mdi-tent Reserve

Cape Blanco
State Park

Near Port Orford, Oregon, United States

mdi-tent Reserve

Park Overview

Located at the state's westernmost tip, and perched over the Pacific Ocean, Cape Blanco features a 19th-century lighthouse and an early Irish settler's home. Use our private, sheltered campsites as your base camp while you enjoy the park's history, trails and rugged coastline.

More than eight miles of hiking trails lead to the beach, viewpoints of ocean vistas, fishing spots along the Sixes River, and the lighthouse. On horseback, follow a seven-mile trail or enjoy a 150-acre open riding area across from the horse camp.

Historic sites

Cape Blanco Lighthouse

The road to the lighthouse is closed for public vehicle use.  Visitors may walk a quarter mile from the gate to the lighthouse for tours and to visit the grounds.

Cape Blanco Lighthouse Greeting Center and gift shop is open 10 a.m. -  3:30 p.m.,  Wednesday - Monday (closed Tuesday).

Built in 1870, Cape Blanco Lighthouse is the oldest standing lighthouse on the Oregon coast. Managed by the Bureau of Land Management, tours cost $2 for adults (free for youth 15 and younger) and will allow visitors into the workroom only.  Tours: April-Oct. 31, Wednesday - Monday, 10 a.m. - 3:30 p.m. Last tour ticket sold at 3:15 p.m. (closed Tuesday).

Historic Hughes House

Constructed in 1898 for ranchers Patrick and Jane Hughes, the 3,000-square foot farmhouse retains its Victorian charm. Tour the home to learn about early 20th century farm life from knowledgeable volunteers. Tours are free; donations help fund restoration and maintenance of the home. Tours: May 1-Sept 30, Wednesday-Monday, 10 a.m. - 3:30 p.m. (closed Tuesdays).

Both sites are listed on the National Register of Historic Places and supported by the Cape Blanco Heritage Society in cooperation with Oregon State Parks.

Bring your Horse

Horse campers will enjoy twelve new pipe corrals, installed in early 2018 in partnership with Oregon Equestrian Trails. These corrals are available first-come, first-served for Cape Blanco horse campers. Those with additional horses can trailer-tie them or use portable corrals. 

Campground info

Book sites up to six months in advance at our partner site, oregonstateparks.reserveamerica.com.

  • 52 electrical sites with water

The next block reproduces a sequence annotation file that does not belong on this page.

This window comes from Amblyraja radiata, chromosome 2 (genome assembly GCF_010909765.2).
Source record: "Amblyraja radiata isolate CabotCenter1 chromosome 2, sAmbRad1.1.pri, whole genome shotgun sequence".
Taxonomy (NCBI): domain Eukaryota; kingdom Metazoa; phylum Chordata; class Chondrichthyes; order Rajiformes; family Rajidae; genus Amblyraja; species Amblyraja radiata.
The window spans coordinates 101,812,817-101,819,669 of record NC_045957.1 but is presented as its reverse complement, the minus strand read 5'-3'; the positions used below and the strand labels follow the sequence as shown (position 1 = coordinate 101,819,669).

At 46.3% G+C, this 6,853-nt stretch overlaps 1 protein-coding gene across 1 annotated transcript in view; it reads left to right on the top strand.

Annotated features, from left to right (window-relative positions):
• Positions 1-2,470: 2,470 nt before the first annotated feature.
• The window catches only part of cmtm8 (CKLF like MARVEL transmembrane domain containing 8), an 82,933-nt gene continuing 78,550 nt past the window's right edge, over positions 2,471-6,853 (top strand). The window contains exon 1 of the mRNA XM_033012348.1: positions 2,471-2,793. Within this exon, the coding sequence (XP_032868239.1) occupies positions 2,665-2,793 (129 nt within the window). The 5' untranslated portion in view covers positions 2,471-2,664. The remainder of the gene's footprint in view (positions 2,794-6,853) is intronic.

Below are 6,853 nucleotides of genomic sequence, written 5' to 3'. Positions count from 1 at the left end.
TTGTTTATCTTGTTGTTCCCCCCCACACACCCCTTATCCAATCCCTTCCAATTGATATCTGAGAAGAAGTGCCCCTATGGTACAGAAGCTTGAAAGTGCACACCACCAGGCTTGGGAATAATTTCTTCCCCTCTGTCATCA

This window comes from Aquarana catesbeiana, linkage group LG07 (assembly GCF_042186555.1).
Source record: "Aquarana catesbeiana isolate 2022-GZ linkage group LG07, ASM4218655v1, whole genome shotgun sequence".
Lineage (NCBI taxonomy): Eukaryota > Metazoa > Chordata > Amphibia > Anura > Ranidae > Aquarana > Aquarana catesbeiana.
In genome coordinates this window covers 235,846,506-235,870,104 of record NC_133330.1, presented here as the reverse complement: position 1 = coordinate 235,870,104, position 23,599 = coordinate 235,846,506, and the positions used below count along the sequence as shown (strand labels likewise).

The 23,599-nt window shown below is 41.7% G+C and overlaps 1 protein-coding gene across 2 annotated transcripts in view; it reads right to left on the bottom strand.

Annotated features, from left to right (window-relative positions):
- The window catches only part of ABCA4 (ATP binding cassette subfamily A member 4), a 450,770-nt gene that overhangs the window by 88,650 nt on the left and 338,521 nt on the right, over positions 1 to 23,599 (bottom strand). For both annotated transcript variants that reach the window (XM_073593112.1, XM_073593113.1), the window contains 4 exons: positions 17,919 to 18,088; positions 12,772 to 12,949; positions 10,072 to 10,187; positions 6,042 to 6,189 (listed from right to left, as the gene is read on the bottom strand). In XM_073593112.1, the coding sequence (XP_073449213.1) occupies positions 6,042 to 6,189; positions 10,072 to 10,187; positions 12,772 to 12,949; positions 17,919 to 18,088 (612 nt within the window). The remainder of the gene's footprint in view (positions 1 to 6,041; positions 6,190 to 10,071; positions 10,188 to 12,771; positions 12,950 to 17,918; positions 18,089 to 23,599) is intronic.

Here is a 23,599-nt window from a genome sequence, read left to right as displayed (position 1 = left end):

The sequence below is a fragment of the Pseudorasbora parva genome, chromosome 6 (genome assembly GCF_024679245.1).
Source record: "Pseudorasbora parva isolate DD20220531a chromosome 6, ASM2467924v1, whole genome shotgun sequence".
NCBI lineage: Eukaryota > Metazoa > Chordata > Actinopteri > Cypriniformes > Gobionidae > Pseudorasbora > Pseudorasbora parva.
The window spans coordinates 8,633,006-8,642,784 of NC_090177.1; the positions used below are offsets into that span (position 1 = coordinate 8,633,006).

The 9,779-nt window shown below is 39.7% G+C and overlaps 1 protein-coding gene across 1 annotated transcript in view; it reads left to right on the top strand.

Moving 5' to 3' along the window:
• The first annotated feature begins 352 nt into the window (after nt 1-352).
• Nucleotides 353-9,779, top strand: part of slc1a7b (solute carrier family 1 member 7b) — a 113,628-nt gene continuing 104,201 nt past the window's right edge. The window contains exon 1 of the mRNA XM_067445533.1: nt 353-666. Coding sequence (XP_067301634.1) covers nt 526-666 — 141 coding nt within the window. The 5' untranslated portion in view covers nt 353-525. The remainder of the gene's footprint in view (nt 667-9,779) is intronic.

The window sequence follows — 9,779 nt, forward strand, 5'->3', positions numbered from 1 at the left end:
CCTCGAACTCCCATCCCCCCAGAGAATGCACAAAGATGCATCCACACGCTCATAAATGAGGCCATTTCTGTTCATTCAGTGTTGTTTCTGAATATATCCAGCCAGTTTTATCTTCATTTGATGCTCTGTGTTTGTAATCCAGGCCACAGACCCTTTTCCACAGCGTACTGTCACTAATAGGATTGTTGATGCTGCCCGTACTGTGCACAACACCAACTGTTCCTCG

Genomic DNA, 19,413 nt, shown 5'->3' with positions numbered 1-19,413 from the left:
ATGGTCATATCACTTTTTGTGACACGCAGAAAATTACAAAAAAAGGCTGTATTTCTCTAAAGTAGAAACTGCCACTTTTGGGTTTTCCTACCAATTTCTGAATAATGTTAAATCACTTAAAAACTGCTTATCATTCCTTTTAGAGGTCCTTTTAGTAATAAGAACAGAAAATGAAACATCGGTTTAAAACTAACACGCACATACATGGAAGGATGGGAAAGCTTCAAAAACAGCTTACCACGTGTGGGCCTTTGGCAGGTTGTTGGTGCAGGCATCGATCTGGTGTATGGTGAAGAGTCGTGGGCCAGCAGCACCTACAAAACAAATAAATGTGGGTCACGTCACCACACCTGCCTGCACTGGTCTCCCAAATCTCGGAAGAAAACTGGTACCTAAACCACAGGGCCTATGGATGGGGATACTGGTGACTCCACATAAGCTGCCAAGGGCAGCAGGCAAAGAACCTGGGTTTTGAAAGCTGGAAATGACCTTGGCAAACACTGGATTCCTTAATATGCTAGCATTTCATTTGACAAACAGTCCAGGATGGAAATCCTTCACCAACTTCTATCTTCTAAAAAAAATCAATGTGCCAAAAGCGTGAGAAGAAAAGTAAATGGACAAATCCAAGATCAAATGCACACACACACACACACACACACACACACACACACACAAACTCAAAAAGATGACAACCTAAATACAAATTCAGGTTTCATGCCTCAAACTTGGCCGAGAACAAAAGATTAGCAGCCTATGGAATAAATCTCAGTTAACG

• Four reservable standard cabins (two pet-friendly; see our Pets in Parks FAQ for more info) RESERVATIONS REQUIRED
  • Horse camp
  • Group camp (up to 50 people and 24 vehicles) CLOSED
  • Hiker/biker camp
  • Firewood for sale
  • Flush toilets and hot showers
  • Universal Access: six sites and one cabin are accessible to campers with disabilities.
Effective Sep 12, 2022 – Sep 16, 2022
An assessment and required structural work will occur at the Cape Blanco Lighthouse the week of September 12. The Greeting Center will remain open though the lighthouse will be closed to tours during this time. Thank you for your patience.
Effective Mar 15, 2022 – Sep 15, 2022
Seasonal beach restrictions are in place March 15 – Sep. 15 south of China Creek to Floras Lake during nesting season for the western snowy plover. Foot and equestrian traffic on wet sand only; all other recreation prohibited. Information: oregon.gov/plovers.
mdi-white-balance-sunny Open for day use Year Round mdi-tent Open for camping Year Round mdi-cellphone Call for reservations: 800-452-5687
Call for info: 800-551-6949
Call park: 541-332-6774
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Amenities & Features

History

Cape Blanco may have been the "white cape" sighted and named by Spanish navigator Martin de Aguilar in 1603. By the early 19th century, the name Cape Blanco was commonly shown on maps. In 1867, the US government purchased the headland from John and Mary West for the site of the navigational beacon. Built in 1870, the 59-foot tower is the oldest lighthouse remaining in Oregon. Built atop the headland 245 feet above the sea, the light is visible to ships 22 miles away. 

The park land was purchased from the Joseph N. Hughes Estate in 1971.  The park land historically was settled by Patrick Hughes, a native of Ireland, who came to the place in 1860 and developed an extensive dairy farm, which spread into bottom land along the Sixes River on the north side of the cape. The spacious house that Hughes built for his large family overlooking the Sixes estuary in 1898 is all that remains of the ranch complex.

The Oregon Historical Society and the Cape Blanco Heritage Society have more information about Cape Blanco's history.

Brochures and Maps

mdi-file-pdf-box 2022 South Coast Tide Tables mdi-file-pdf-box Cape Blanco campground map

Photos